Blood money?

While selling arms may be good business, Senator Paul asks if it may also be immoral, illegal, and strategically dubious:

Senator Chris Murphy adds that, inside Yemen, citizens think they are being targeted by a US bombing campaign, and this action is helping radicalize the Yemeni people against the West.

Despite objections from 27 senators, the sale passed the Senate. The other side of the debate argues that the sale was necessary because Saudi Arabia is fighting a militia backed by the Iranian government. For years Iran has conducted actions that destabilize the region, including support for terrorism and the pursuit of nuclear technology.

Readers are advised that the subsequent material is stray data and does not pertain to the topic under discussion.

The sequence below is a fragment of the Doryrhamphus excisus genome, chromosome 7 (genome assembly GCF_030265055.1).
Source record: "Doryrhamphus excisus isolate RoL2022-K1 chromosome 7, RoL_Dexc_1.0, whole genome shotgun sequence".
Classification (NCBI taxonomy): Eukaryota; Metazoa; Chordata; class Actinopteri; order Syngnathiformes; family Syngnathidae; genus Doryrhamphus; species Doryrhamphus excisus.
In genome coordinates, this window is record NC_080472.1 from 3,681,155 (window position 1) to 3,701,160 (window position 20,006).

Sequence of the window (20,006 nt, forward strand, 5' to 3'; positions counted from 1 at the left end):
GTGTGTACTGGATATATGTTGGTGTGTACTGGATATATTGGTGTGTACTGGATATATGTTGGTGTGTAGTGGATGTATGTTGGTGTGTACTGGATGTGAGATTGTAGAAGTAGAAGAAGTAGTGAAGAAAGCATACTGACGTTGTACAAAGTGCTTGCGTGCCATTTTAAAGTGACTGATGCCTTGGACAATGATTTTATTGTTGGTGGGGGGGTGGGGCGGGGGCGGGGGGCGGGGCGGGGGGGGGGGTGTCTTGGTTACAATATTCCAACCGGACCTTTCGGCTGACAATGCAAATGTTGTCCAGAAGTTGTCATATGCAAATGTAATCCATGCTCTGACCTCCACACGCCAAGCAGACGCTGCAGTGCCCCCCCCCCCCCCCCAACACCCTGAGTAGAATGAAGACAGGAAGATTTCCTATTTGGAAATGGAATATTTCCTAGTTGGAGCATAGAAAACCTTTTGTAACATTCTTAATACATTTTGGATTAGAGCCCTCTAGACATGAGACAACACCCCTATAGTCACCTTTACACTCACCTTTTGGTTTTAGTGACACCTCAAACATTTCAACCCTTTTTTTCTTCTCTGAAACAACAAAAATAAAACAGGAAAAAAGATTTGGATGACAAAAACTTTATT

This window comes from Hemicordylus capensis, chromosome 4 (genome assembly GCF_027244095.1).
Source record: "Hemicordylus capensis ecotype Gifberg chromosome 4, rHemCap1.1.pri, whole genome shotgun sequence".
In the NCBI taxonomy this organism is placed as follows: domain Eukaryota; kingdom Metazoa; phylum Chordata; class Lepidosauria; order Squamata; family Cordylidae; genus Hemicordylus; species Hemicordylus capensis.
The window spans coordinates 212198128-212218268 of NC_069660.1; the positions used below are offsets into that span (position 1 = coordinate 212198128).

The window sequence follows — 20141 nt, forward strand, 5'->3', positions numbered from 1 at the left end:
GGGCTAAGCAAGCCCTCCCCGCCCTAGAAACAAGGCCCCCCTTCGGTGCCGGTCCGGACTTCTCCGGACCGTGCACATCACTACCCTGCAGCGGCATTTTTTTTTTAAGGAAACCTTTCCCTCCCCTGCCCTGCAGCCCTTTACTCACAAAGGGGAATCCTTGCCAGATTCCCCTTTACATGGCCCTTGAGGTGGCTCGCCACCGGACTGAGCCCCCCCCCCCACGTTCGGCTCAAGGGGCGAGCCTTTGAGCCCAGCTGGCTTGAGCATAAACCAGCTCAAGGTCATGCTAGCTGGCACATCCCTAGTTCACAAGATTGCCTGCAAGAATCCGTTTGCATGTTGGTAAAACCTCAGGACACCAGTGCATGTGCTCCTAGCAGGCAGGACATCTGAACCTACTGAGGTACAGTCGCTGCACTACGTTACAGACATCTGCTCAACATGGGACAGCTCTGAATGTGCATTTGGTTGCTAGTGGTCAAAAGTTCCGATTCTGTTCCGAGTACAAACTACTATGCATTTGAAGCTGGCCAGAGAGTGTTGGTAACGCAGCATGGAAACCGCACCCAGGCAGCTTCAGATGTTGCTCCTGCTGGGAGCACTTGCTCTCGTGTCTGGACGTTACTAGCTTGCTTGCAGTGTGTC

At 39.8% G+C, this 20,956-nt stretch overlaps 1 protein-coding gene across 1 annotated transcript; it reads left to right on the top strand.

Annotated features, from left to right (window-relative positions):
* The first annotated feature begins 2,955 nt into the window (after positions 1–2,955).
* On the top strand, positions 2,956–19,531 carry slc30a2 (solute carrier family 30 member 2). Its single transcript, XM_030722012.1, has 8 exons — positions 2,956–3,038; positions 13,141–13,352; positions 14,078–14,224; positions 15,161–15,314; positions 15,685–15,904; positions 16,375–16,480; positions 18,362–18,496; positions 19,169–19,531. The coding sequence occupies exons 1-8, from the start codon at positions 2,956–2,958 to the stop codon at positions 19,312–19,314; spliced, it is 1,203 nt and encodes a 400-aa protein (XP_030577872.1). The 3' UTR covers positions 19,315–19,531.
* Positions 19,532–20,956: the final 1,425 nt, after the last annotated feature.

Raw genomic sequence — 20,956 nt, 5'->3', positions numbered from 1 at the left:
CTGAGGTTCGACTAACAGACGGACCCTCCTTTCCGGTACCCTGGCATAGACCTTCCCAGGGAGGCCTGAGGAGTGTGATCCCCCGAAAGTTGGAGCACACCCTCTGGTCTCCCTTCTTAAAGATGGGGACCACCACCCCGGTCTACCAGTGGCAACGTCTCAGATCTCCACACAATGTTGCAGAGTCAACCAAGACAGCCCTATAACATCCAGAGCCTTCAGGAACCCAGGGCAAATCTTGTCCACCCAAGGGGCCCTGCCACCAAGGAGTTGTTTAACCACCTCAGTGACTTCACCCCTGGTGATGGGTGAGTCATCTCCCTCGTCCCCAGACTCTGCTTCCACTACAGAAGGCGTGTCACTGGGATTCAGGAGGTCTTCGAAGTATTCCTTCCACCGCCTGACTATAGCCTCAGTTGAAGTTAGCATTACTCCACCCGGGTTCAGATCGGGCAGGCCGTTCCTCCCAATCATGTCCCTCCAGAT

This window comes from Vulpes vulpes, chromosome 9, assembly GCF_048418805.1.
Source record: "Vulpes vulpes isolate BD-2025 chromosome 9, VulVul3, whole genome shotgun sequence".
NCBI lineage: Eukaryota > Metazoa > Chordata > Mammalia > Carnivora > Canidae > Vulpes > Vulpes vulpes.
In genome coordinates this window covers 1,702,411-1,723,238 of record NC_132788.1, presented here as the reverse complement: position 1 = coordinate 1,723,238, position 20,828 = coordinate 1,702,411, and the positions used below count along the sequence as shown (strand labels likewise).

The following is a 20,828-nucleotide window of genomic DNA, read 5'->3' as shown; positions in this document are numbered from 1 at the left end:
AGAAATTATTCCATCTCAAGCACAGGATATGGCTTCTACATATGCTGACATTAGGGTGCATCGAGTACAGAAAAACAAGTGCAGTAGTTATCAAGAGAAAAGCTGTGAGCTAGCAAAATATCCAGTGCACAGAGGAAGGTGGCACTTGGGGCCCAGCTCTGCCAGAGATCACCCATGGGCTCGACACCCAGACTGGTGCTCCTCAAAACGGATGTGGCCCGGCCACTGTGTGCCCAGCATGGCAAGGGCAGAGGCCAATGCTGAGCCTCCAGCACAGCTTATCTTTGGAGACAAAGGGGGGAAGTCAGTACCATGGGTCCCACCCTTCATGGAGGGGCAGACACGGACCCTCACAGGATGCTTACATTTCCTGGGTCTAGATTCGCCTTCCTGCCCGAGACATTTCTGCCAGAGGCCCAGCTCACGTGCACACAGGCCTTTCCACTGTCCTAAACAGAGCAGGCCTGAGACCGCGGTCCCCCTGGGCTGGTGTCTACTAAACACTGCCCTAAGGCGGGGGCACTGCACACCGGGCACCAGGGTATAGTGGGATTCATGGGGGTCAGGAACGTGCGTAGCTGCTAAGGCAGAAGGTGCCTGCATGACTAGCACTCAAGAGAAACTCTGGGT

The Hill praises the senators who forced the vote for reasserting Congress’s proper role with respect to conducting war and overseeing foreign policy:

 

Senators challenge status quo on Saudi arms sales

This week, Sens. (R-Ky.), (D-Conn.), (R-Utah) and (D-Minn.) managed to singlehandedly do something that the rest of their colleagues would much rather avoid or ignore: They forced the Senate to debate the wisdom of continuing to provide Saudi Arabia with some of America’s best weaponry, no questions asked.